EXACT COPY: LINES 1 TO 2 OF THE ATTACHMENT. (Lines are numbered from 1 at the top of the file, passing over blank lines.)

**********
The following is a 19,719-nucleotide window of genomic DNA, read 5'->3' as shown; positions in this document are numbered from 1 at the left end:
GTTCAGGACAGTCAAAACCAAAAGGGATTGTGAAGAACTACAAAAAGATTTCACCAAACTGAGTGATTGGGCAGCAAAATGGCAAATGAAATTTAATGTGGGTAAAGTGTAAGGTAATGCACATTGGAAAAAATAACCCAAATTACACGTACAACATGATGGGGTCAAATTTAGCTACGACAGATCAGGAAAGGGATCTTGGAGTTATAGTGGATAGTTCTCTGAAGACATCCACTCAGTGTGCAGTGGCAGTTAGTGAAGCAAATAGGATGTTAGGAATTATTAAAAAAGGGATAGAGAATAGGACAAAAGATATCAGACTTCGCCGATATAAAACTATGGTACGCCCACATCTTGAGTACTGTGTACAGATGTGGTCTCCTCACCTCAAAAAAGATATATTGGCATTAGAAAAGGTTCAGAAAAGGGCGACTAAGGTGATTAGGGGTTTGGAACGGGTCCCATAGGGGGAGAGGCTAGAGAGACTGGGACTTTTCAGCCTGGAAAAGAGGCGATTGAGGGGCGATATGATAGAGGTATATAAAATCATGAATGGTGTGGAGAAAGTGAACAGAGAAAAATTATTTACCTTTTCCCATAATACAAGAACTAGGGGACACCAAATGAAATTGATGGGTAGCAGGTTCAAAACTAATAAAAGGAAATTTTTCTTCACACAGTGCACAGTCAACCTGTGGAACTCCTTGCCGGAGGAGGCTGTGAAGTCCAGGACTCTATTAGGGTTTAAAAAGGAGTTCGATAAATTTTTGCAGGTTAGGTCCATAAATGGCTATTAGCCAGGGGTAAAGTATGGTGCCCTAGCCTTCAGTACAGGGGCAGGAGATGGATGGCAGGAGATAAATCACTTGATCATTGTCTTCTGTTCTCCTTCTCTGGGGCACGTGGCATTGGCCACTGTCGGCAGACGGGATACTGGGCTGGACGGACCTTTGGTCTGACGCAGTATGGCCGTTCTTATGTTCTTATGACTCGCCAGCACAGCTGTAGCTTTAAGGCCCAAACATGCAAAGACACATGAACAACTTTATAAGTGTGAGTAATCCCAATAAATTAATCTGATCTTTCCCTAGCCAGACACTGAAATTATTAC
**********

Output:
The following is a 19,719-nucleotide window of genomic DNA, read 5'->3' as shown; positions in this document are numbered from 1 at the left end:
GTTCAGGACAGTCAAAACCAAAAGGGATTGTGAAGAACTACAAAAAGATTTCACCAAACTGAGTGATTGGGCAGCAAAATGGCAAATGAAATTTAATGTGGGTAAAGTGTAAGGTAATGCACATTGGAAAAAATAACCCAAATTACACGTACAACATGATGGGGTCAAATTTAGCTACGACAGATCAGGAAAGGGATCTTGGAGTTATAGTGGATAGTTCTCTGAAGACATCCACTCAGTGTGCAGTGGCAGTTAGTGAAGCAAATAGGATGTTAGGAATTATTAAAAAAGGGATAGAGAATAGGACAAAAGATATCAGACTTCGCCGATATAAAACTATGGTACGCCCACATCTTGAGTACTGTGTACAGATGTGGTCTCCTCACCTCAAAAAAGATATATTGGCATTAGAAAAGGTTCAGAAAAGGGCGACTAAGGTGATTAGGGGTTTGGAACGGGTCCCATAGGGGGAGAGGCTAGAGAGACTGGGACTTTTCAGCCTGGAAAAGAGGCGATTGAGGGGCGATATGATAGAGGTATATAAAATCATGAATGGTGTGGAGAAAGTGAACAGAGAAAAATTATTTACCTTTTCCCATAATACAAGAACTAGGGGACACCAAATGAAATTGATGGGTAGCAGGTTCAAAACTAATAAAAGGAAATTTTTCTTCACACAGTGCACAGTCAACCTGTGGAACTCCTTGCCGGAGGAGGCTGTGAAGTCCAGGACTCTATTAGGGTTTAAAAAGGAGTTCGATAAATTTTTGCAGGTTAGGTCCATAAATGGCTATTAGCCAGGGGTAAAGTATGGTGCCCTAGCCTTCAGTACAGGGGCAGGAGATGGATGGCAGGAGATAAATCACTTGATCATTGTCTTCTGTTCTCCTTCTCTGGGGCACGTGGCATTGGCCACTGTCGGCAGACGGGATACTGGGCTGGACGGACCTTTGGTCTGACGCAGTATGGCCGTTCTTATGTTCTTATGACTCGCCAGCACAGCTGTAGCTTTAAGGCCCAAACATGCAAAGACACATGAACAACTTTATAAGTGTGAGTAATCCCAATAAATTAATCTGATCTTTCCCTAGCCAGACACTGAAATTATTAC